Peering Exchange Configurations

Joe Abley jabley at hopcount.ca
Thu Apr 8 11:29:57 CDT 2010


On 2010-04-08, at 12:02, Brad Fleming wrote:

> 1) Is a private AS typically used for the exchange side of the session?

No. Also many exchange points do not run route servers at all, and expect participants to build bilateral BGP sessions directly between each other.

> 2) Are RFC1918 IPs typically used for the p2p links into the exchange?

No. Participants in an exchange typically number their exchange-facing interfaces out of a larger (non-p2p) subnet, e.g. an IPv4 /24 or /23, or an IPv6 /48 (or both).

> 3) Do peering exchanges typically remove their AS from the path advertised to exchange participants?

Some do, I hear. See above regarding route servers.

>    3a) If no: Do participants typically preference exchange-learned routes over other sources?

Many people apply a higher LOCAL_PREF to routes learnt over an exchange in order to prefer cheap peering routes over more expensive transit routes. This is not universal, however. I know of networks who deliberately flatten LOCAL_PREF across peering and transit sessions in order to use different discriminators for exit selection (e.g. AS_PATH length).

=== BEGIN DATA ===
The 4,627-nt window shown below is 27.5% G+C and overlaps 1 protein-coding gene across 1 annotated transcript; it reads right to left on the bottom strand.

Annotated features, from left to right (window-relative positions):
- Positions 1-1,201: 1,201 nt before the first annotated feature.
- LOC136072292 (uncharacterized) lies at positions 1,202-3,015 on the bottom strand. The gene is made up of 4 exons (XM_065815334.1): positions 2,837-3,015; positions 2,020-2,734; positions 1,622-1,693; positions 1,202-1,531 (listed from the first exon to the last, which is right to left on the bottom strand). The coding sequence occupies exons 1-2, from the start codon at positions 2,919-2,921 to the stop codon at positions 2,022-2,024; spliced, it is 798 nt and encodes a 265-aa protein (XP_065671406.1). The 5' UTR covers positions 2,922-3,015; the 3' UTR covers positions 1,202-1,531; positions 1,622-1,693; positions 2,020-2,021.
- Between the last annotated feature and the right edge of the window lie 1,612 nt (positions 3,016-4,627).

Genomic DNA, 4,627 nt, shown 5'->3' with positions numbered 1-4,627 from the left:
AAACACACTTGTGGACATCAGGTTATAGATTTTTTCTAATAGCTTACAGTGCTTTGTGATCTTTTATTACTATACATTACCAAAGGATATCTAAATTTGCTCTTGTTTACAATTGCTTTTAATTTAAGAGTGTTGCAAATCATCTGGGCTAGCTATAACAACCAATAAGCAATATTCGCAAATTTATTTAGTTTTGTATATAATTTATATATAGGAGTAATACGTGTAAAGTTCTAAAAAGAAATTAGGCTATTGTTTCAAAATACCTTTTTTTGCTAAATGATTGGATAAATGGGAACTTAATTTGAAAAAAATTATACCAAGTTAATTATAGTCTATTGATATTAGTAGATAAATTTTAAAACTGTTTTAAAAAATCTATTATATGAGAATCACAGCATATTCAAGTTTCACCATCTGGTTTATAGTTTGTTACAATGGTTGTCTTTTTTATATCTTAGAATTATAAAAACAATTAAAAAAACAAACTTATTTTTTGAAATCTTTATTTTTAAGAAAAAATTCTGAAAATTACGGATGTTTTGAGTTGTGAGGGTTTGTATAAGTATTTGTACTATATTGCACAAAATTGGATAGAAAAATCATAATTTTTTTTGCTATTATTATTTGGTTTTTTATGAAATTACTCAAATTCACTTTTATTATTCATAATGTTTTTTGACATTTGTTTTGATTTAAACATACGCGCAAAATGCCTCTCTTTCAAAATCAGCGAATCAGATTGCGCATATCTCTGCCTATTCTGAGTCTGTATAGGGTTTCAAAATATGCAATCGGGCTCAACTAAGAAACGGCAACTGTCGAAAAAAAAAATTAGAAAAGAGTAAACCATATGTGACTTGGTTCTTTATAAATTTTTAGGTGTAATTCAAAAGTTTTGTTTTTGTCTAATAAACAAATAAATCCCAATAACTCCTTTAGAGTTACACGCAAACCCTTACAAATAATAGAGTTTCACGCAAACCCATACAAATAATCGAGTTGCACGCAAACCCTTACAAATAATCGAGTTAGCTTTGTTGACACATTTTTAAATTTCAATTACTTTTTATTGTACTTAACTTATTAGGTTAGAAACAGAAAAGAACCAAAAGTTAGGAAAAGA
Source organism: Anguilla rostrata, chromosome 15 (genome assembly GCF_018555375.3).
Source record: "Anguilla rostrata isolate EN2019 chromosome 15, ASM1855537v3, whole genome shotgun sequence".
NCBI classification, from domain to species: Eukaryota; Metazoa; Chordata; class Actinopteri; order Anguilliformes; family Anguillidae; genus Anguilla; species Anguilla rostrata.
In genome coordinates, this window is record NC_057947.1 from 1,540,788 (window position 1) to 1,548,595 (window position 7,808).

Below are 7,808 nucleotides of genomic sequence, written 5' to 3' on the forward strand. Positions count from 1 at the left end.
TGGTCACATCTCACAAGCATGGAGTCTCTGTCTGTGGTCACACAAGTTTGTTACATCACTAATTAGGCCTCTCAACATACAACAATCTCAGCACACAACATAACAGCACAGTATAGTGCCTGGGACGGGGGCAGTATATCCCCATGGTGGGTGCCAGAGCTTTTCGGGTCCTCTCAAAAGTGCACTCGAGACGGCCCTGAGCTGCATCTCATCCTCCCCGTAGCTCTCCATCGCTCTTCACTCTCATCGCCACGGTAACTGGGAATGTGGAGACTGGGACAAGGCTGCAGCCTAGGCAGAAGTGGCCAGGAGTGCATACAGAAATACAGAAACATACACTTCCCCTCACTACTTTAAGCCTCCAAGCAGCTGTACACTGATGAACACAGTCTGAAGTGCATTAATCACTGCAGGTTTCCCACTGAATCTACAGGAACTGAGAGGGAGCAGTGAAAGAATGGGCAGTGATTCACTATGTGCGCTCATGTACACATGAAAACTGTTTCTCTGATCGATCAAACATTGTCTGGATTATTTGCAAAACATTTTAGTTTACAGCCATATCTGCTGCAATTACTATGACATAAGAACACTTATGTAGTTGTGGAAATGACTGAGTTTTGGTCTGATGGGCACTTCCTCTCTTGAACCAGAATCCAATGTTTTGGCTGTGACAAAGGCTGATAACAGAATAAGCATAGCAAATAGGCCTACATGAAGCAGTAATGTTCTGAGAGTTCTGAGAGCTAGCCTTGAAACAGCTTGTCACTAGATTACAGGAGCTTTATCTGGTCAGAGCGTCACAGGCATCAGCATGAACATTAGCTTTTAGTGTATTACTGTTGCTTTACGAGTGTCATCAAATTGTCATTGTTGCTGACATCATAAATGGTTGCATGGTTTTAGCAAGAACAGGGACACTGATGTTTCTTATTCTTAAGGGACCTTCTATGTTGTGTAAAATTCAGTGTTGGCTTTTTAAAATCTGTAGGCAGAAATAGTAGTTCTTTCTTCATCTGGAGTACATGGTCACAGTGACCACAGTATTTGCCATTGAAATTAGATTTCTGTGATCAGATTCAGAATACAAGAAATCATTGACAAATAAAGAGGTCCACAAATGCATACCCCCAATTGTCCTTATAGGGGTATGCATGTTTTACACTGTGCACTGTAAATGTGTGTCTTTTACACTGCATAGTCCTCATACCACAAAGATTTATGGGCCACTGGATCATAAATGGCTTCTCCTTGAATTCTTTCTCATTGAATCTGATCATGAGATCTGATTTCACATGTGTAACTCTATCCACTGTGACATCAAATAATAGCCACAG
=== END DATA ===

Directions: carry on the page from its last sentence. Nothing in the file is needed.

> 4) Do exchanges typically support the following address families?
>      IPv4 Multicast
>      IPv6 Unicast
>      IPv6 Multicast

I'm quite ignorant of multicast. IPv6 unicast peering is common.

> In exchanges where a route server is employed:
> 4) Do participants have a p2p link into a simple routing environment then multi-hop to a route server?

In all exchange points I have seen where a route server was available, the route server appears on the shared fabric numbered just as any other participant would be.

> 5) I see that Bird, OpenBDGd, and Quagga are all options for route server software. Does one of those packages stand out as the clear current choice for production peering exchanges?

BIRD seems to be the choice du jour based on idle hallway chatter, but I have not compared them.


Joe





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